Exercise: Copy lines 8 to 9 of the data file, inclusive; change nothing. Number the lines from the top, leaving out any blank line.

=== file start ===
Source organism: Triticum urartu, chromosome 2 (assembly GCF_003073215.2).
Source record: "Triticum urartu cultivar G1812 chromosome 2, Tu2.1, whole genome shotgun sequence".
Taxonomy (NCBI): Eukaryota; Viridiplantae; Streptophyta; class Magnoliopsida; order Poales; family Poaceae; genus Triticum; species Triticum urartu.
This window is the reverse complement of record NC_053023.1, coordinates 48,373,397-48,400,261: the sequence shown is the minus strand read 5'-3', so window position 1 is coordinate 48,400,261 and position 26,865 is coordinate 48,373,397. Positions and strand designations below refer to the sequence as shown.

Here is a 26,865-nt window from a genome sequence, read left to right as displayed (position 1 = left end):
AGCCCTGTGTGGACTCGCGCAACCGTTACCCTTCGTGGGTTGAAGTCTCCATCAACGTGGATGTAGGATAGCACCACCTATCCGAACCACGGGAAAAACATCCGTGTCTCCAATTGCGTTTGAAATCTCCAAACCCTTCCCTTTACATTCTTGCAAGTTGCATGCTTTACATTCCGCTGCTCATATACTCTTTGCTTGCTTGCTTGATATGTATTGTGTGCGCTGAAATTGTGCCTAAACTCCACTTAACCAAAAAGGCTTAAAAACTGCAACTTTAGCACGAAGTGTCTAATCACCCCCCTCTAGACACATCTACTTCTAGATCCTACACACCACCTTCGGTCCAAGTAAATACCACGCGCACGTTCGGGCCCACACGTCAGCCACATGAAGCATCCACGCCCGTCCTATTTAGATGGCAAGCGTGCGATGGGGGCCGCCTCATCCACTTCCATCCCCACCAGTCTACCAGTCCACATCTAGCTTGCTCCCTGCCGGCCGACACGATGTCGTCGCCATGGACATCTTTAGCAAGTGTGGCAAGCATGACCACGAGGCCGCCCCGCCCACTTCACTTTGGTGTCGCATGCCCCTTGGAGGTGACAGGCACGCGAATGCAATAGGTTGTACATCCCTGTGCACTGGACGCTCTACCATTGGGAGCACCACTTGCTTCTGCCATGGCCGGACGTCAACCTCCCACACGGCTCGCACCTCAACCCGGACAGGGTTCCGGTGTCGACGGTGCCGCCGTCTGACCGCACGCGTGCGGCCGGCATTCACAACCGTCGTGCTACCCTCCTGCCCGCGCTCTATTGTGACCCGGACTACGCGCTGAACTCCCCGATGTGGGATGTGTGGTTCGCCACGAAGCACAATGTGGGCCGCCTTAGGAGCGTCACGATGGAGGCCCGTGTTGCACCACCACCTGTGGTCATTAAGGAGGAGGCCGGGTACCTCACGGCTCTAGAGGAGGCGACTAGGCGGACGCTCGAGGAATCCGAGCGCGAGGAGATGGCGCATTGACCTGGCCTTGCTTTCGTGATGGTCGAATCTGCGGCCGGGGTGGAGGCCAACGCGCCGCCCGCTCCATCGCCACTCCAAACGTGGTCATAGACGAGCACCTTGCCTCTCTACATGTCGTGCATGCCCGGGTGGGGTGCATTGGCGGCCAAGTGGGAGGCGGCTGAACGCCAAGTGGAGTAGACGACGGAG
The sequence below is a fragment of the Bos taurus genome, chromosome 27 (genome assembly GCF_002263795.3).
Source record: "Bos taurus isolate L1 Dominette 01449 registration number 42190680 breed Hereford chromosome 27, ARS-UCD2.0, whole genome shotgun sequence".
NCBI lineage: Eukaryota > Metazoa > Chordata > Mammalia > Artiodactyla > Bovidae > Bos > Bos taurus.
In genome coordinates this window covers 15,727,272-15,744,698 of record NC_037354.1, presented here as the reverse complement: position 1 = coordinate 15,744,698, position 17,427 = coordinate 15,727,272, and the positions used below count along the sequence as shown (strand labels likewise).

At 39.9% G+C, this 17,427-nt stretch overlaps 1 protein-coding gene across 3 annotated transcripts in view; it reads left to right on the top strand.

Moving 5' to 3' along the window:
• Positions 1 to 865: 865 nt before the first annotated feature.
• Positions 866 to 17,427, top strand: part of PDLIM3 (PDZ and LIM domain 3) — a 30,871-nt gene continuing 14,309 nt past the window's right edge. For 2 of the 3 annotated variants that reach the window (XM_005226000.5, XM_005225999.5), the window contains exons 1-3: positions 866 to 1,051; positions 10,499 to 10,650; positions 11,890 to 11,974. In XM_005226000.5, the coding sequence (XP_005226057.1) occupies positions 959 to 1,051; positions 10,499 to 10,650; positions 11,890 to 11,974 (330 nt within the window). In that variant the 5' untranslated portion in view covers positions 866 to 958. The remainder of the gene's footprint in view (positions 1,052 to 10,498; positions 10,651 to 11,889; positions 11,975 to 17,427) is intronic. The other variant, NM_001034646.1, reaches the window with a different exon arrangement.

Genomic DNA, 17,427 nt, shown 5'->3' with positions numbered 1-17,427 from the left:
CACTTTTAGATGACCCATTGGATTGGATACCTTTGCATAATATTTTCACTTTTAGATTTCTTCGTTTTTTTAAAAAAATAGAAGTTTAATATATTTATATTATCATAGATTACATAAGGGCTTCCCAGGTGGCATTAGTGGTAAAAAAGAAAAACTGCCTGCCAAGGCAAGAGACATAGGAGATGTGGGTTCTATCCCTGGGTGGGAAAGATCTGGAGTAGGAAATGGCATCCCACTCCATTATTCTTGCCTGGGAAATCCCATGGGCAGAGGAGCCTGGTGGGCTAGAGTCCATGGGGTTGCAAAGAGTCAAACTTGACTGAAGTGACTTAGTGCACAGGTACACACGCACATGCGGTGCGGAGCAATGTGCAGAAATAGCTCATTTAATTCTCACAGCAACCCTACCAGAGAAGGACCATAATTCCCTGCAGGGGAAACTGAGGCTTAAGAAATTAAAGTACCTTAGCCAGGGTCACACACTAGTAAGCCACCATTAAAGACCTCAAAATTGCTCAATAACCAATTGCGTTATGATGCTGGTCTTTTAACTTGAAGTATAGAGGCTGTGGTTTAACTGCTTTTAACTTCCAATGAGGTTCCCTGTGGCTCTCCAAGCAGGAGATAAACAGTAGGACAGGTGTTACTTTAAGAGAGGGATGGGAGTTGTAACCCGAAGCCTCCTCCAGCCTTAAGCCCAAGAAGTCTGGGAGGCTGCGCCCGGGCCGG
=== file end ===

Source record: "Bos taurus isolate L1 Dominette 01449 registration number 42190680 breed Hereford chromosome 27, ARS-UCD2.0, whole genome shotgun sequence".
NCBI lineage: Eukaryota > Metazoa > Chordata > Mammalia > Artiodactyla > Bovidae > Bos > Bos taurus.